Swan is gravitating toward pursuing an emphasis in orthopedics, especially with a focus on sports and athletics injuries, but has not completely settled on which specialty she will eventually pursue. She is certain, however, that she will using the funds she received from winning the prestigious Weaver-James-Corrigan ACC Postgraduate scholarship to finance a portion of medical school, but just not right away as she plans to take a year off before starting her studies.
“I’m taking a bridge year because applying actually takes almost a full calendar year,” Swan explained. “I’ll apply in May to pretty much every school south of Maryland, especially Virginia and the Florida schools. I hope to stay in Charlottesville and do some research while I’m submitting the application.”
Swan, who last year was the second-ever Virginia student-athlete to earn the NCAA’s Elite 89 Award (an honor bestowed on the individual with the highest GPA among all student-athletes at a national championship) as well as earning IWLCA All-America honors for her play on the field, is not predisposed to sitting around idly between med school interviews.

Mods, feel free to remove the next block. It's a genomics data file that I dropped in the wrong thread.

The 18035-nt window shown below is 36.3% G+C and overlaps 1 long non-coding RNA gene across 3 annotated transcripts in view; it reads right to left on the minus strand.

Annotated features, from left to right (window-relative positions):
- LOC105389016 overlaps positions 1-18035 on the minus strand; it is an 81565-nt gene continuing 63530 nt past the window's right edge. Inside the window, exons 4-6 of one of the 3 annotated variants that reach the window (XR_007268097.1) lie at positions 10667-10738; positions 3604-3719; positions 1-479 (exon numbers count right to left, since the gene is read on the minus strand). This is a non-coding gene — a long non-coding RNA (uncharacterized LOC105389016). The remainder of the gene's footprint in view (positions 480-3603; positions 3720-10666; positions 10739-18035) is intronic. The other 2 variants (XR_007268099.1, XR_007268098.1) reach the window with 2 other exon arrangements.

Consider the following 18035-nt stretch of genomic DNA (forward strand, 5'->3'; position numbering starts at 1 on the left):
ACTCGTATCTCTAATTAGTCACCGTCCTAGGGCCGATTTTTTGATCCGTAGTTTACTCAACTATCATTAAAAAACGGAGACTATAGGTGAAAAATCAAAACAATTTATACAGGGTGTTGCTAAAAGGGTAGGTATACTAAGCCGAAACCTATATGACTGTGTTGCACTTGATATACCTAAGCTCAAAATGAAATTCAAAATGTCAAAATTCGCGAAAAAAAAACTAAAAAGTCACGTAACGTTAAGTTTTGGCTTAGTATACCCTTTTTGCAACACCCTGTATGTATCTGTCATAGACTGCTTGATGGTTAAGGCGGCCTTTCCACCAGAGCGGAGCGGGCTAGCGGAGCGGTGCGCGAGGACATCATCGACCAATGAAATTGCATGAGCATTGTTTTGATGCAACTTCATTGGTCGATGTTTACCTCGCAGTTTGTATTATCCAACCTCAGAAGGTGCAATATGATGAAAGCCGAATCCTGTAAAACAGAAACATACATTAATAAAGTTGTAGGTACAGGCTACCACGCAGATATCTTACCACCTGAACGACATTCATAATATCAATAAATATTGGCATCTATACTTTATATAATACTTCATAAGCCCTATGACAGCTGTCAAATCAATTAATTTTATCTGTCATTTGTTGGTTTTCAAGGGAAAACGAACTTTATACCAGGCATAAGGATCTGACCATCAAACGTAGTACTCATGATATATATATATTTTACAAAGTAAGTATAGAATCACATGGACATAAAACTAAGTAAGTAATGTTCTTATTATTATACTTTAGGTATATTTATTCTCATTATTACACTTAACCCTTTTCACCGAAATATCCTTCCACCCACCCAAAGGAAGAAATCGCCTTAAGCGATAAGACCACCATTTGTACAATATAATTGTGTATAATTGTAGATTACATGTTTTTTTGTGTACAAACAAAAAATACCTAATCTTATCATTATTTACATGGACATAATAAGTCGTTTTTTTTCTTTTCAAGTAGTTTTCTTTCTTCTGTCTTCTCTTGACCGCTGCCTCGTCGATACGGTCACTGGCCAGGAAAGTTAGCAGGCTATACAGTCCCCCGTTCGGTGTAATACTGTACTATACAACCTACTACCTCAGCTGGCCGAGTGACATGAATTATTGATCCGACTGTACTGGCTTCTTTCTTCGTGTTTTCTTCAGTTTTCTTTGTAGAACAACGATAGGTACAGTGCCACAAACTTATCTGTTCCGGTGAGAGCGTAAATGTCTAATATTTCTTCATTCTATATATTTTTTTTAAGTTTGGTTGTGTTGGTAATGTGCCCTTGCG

“My plan is to work at the UVa Medical Center while I’m waiting,” Swan said. “I met with a few physicians in the pediatric nephrology unit at UVa who are doing a lot of research with trying to count nephrons in the kidney to better diagnose chronic kidney disease. I’m still waiting to hear if we can get grants so it can be a paid position, helping them with the data and research.”
As for lacrosse, Swan was a member of the 2014-15 U.S. Women’s National Team and plans to try out again for the 2015-16 squad.
“I’m really not ready for lacrosse to end quite yet,” Swan said. “I honestly don’t know what I’m going to do once it does. I’m going to have to find another outlet. And I’ll obviously try to stay involved with the UVa team as much as I can.”
The senior co-captain knows there is still plenty of lacrosse left for her this season.